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99's On the Go
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Creative Learning Director of
The Flirefly Group.
© 2014 Brian Remer
Updated Jan. 2014
99's on the 9th
Plan to attend Brian's popular public workshop, Boredom Busters
- Phoenix, AZ, February 27, 2014
- San Jose, CA, April 24, 2014
Read this story aloud or make copies for your group or team members.
Among all the wonderful choices at the conference, one decision was easy. I did not go to "Creativity: thinking outside the box." After all, I reasoned, how novel can the session be if it uses a hollow, rusted analogy to promote itself? Besides, breaking out of a box isn't very difficult. And when you're free, you're still in the same damn room!
I favor fresh metaphors that inspire. Why not "thinking beyond the horizon," "break-out-of-jail thinking," "cracking the creativity code," or "conjuring explosive ideas?"
If you can do it in the title, there's hope for the workshop!
You can build upon the theme of this 99-Word Story by using some of the following questions for your own reflection or to spark a discussion within your team or organization.
There are many ways to understand this story as the discussion questions suggest. If you or your group would like to compare or contrast your interpretation with an outside viewpoint, consider this analysis.
How can two people co-author a novel? Wouldn't their ideas collide?
That was my initial reaction when I found Invasive Procedures by Orson Scott Card and Aaron Johnson at the bookstore. It's not that I've never known two people to author a book of fiction, plenty have. But Card is an established science fiction writer (Ender's Game, Ender's Shadow, the Alvin Maker series, and many more) who doesn't need anyone's input to produce an engaging read.
Then, at the end of the novel, I stumbled upon an afterward by Card that described the genesis of the book. At that point I was reminded of a critical concept in creativity.
Choose any book on creativity and innovation (Amazon has 18,279 titles!) and I wager you'll find references to the importance of sharing ideas. Having a brilliant thought is good. Sharing that thought makes it even better. In his book Where Good Ideas Come From, Steven Johnson describes liquid networks, his term for fluid interactions among people and ideas. In liquid networks, there is greater access to ideas so they can be recombined in novel ways. Jonah Lehrer, in his book Imagine, talks about the work of economist Paul Romer who makes a distinction between objects and ideas. Once shared, objects are worth less - think secondhand clothes or cars. But when ideas are shared, they multiply in value because they are built upon and recombined. In Cats: The Nine Lives of Innovation, Stephen Lundin articulates the qualities of an environment that stimulates creativity by sharing ideas - what he calls "deliberate social and intellectual provocation."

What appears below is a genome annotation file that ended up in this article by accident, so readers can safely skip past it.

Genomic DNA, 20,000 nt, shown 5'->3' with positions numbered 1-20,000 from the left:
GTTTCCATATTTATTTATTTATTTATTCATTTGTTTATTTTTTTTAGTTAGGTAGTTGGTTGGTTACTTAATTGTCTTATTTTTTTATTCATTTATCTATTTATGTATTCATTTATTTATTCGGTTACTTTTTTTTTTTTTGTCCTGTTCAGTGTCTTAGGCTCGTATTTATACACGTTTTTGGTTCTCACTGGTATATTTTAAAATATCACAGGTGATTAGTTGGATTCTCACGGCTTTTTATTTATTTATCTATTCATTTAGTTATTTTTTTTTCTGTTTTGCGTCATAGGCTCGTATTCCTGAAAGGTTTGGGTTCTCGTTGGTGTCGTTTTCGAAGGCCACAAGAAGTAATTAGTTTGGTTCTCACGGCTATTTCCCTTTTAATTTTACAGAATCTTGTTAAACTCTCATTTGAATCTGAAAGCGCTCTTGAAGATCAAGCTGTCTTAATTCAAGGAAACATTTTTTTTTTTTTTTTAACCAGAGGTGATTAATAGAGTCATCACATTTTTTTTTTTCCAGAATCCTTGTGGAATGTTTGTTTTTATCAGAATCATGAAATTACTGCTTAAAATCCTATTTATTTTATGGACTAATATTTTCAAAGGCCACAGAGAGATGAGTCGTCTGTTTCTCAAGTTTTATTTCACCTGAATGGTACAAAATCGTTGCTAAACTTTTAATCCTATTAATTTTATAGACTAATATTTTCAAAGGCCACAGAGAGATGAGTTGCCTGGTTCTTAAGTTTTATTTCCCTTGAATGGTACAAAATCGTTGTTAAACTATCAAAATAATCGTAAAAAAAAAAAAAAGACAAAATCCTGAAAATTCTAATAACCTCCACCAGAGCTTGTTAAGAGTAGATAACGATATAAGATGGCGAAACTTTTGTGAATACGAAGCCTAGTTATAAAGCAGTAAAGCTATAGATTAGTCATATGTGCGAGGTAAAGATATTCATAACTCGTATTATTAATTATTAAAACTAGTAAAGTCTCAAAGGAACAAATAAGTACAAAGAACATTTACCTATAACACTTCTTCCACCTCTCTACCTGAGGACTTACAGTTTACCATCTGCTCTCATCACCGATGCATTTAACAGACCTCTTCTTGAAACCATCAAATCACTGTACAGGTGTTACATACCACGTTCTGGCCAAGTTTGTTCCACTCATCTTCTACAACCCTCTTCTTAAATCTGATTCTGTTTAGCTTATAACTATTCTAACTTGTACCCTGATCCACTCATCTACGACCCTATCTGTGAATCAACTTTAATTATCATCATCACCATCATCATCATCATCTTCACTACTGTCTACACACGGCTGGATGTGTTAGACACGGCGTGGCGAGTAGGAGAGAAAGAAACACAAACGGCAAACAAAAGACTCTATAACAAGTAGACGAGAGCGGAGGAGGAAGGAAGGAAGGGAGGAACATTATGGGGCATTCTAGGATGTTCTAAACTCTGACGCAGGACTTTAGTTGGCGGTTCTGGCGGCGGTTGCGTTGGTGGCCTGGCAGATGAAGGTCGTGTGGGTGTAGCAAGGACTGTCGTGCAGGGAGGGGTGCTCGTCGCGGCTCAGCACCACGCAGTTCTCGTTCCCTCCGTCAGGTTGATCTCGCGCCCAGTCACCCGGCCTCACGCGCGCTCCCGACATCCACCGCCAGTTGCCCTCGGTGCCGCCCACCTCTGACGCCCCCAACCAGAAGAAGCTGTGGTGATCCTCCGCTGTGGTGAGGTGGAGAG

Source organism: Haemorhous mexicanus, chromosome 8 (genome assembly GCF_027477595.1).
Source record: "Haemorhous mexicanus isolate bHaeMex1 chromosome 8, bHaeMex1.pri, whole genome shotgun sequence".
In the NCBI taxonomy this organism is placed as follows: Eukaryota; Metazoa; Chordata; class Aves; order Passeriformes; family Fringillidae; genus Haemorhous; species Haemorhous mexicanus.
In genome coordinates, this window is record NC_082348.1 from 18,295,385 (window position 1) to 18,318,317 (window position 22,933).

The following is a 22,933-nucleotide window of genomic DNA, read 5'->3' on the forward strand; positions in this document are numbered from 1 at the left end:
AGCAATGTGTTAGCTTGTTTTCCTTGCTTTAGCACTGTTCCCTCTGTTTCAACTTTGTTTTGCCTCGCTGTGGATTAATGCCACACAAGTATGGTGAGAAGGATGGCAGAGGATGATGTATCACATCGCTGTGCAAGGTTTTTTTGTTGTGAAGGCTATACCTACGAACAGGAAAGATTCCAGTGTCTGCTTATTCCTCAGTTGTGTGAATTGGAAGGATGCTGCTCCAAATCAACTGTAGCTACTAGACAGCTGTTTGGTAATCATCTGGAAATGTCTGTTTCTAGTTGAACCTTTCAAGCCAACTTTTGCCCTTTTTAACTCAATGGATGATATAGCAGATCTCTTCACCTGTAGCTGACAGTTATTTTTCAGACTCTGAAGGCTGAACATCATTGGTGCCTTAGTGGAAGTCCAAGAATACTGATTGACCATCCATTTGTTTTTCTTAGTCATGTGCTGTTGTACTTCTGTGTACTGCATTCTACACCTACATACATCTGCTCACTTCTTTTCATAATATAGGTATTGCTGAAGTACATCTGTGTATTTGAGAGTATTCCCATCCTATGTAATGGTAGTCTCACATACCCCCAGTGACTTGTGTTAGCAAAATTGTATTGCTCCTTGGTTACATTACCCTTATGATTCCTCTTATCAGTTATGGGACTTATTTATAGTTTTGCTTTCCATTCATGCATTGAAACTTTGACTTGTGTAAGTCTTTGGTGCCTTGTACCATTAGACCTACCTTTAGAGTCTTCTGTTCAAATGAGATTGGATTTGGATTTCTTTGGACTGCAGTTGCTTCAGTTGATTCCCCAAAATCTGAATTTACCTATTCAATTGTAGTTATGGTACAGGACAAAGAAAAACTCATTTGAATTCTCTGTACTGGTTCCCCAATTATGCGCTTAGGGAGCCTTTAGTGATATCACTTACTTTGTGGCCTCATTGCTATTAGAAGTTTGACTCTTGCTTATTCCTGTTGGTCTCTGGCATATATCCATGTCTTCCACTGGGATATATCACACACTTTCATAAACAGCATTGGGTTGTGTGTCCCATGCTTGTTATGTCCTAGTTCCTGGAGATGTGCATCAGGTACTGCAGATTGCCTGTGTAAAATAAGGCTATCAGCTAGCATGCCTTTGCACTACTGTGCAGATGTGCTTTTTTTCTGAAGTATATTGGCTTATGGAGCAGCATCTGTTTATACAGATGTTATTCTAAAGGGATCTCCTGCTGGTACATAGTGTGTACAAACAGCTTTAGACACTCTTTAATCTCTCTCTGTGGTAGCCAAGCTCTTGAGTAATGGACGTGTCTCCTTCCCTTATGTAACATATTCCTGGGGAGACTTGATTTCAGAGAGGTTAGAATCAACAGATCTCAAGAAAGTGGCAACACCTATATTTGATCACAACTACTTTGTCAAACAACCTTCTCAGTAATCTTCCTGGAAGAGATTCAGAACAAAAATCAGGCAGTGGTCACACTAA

In 1976, Orson Scott Card was an editor at a Salt Lake City magazine. He spent every lunch hour talking about story ideas with his friends. He says, "We all talked to one another as if we knew something about professional writing. All we really knew was how to get excited about each other's ideas, giving each other the courage to sit down and write." These conversations inspired Card to write a story about what might happen if a transplanted organ started taking over a person's body.
But Card's editor didn't like the story and became a part of the creative process when he asked a few questions: Why does the heart take over the hero's body? Whose heart was it? What happens because he was taken over? Why was the hero chosen to receive this heart? Who did the transplanting? The result was a successful short story, "Malpractice."
Thirty years later and having authored more than fifty novels on his own, Card met the screen writer, Aaron Johnson. Together they decided to turn "Malpractice" into a movie and began collaborating to expand the ideas. Card said, "The result was a very good screenplay, entirely of Aaron's writing, but thick with story ideas that came from both of us."
With the success of the movie, Card and Johnson were able to convince an editor to join their creative process and turn "Malpractice" into the full-length novel Invasive Procedures. As Card describes it, "The result was a collaborative novel based on Johnson's screenplay based on collaborative conversations based on my short story." Ideas shared, stretched, traded, and expanded over thirty years had produced a short story, a film, and a book. In addition, Card and Johnson have been inspired to collaborate on other novels.
The 99-Word Story suggests that whether it's a box, a jail, or a horizon, there is always some sort of limit to our creative thinking. If we cling to the notion of the creative genius working in isolation, those limitations will likely become reality. But if we set the right conditions, our ideas can collide, creating accidents of serendipity that multiply across time and topic.
Did you use this 99-Word Story and the discussion questions or interpretation in your work or personal life? If so, about your experience! If you would like help using 99-Word Stories in your organization, please me.
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